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Claire Wineland, a 13-year-old from Calabasas, has been battling Cystic Fibrosis since birth. After she slipped into a lung damaging coma in April, doctors told her she may soon need to go on the lung transplant waiting list.

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When Dr. Harrell Robinson walked into the surgical suite to start a liposuction procedure on Maria Garcia he was already in a world of trouble.

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The sun rose over the horizon a few hours before 62-year-old Sung Nguyen stood dockside with tears steadily flowing down his cheeks. The new day brought the same stress of being out of work with few prospects. The Vietnamese American fisherman watched his nearby docked boat, wrapped partially in "Dream Girls" movie posters, as it rocked gently in a Biloxi, Mississippi harbor.

Picture of William Heisel

In March, Antidote launched a series called The Shadow Practice that reported on a network of shady physicians operating below the radar of most state and fed

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Pairing English-language and ethnic media to report stories can be rewarding and result in great journalism — but it poses its own challenges. Sharon Salyer and Alejandro Dominguez share what they learned from each other in reporting an award-winning series on Hispanic mental health.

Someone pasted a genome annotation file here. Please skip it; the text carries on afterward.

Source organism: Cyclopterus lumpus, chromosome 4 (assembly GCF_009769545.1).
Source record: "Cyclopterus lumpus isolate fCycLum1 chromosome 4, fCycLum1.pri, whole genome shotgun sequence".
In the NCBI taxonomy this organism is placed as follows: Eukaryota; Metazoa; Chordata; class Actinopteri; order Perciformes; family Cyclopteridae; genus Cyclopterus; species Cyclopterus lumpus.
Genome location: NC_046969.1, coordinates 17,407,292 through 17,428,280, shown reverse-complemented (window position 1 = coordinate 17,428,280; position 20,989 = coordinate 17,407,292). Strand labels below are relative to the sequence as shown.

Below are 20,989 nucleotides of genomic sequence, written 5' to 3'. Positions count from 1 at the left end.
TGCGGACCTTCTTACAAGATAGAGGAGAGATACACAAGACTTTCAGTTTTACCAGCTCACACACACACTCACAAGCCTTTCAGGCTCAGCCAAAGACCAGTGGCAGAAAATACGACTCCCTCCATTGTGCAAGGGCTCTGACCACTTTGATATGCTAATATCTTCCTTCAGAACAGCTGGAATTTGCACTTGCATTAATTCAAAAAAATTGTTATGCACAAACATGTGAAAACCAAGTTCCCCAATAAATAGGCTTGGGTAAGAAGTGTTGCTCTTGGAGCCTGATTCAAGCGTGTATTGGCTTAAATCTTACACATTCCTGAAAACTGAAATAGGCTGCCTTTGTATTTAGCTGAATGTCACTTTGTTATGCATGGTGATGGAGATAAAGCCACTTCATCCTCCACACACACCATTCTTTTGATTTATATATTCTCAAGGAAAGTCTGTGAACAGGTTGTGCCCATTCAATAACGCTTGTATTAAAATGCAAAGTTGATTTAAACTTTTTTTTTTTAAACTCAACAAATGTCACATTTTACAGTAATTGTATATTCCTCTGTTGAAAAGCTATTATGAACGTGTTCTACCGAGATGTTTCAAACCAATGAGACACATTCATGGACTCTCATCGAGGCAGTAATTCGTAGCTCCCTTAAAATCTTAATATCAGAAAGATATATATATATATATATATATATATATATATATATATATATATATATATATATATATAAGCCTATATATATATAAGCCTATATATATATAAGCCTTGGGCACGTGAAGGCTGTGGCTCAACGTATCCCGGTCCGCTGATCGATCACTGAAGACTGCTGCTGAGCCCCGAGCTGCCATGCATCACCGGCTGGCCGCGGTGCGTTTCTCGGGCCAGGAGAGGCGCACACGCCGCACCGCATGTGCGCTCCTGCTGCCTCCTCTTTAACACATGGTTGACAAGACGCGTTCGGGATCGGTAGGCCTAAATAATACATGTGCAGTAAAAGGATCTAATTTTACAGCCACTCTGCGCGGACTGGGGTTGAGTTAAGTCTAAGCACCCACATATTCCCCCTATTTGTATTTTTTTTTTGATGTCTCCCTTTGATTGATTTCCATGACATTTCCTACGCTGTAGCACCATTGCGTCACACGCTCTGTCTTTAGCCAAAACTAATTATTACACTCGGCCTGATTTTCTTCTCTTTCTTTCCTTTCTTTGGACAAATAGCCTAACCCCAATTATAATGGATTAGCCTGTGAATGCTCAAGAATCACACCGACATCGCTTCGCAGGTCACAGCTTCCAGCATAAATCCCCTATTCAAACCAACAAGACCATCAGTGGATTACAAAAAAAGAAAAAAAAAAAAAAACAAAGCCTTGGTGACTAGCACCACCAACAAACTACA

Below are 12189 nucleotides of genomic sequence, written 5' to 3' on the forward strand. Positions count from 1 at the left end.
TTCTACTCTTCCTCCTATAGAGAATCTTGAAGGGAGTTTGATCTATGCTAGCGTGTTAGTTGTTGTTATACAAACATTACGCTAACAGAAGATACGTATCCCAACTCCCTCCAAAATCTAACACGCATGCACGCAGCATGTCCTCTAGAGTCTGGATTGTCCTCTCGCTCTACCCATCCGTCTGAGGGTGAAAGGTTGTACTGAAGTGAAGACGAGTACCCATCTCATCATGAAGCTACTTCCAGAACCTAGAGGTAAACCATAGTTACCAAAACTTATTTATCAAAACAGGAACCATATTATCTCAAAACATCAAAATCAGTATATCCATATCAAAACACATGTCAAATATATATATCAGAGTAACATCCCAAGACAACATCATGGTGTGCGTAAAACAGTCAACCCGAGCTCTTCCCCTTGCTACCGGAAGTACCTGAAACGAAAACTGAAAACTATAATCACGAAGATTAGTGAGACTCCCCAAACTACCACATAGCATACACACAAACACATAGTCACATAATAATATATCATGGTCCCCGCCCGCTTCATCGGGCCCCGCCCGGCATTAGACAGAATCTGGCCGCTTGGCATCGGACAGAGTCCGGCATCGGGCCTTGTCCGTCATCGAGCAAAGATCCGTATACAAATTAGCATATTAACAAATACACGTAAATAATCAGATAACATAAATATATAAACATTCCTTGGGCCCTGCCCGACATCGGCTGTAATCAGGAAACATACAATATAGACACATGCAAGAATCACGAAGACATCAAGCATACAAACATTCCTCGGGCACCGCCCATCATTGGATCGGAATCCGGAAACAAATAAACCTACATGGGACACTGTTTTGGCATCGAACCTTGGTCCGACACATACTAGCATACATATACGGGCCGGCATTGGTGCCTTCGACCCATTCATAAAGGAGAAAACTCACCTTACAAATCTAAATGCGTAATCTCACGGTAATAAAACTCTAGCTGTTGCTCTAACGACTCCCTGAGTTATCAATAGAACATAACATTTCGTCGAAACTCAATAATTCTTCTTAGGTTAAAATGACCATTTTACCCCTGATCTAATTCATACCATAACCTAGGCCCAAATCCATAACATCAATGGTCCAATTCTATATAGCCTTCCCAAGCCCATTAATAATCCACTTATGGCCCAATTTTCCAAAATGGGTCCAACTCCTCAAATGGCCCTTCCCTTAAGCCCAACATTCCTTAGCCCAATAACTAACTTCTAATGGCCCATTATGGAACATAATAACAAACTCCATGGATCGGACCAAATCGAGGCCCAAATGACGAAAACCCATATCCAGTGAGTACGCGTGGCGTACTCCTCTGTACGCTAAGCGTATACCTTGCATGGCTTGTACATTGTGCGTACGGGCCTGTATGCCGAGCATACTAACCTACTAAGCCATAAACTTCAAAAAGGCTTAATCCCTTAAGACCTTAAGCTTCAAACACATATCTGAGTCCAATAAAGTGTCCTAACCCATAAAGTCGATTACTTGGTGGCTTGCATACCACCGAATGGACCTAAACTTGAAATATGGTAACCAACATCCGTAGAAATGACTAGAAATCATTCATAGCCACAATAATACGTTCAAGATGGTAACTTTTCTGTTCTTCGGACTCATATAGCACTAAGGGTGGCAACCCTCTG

Picture of William Heisel

How access to death certificates helped one reporter get crucial medical details right in covering the potentially preventable death of a hiker.

Picture of Mark Taylor

This story is Part 13 of a 15-part series that examines health care needs in Gary, Ind.

The health of a city’s residents is inextricably linked to its economic vitality, according to historians, and the business and political leaders of Gary.

They said the high rates of chronic disease and infant mortality plaguing Gary did not occur in a vacuum, but resulted from 40 years of urban decline, generations of poverty and high unemployment, a lack of access to health care providers, poor lifestyle choices, historic racism and an evolution in American manufacturing that collectively have decimated industrial urban America.

 

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The nation’s overdose epidemic has entered a devastating new phase. Drugs laced with fentanyl and even more poisonous synthetics have flooded the streets, as the crisis spreads well beyond the rural, largely white communities that initially drew attention. The death rate is escalating twice as fast among Black people than among white people. This webinar will give journalists deep insights, fresh story ideas and practical tips for covering an epidemic that killed more than 107,000 people in the U.S. last year. Sign-up here!

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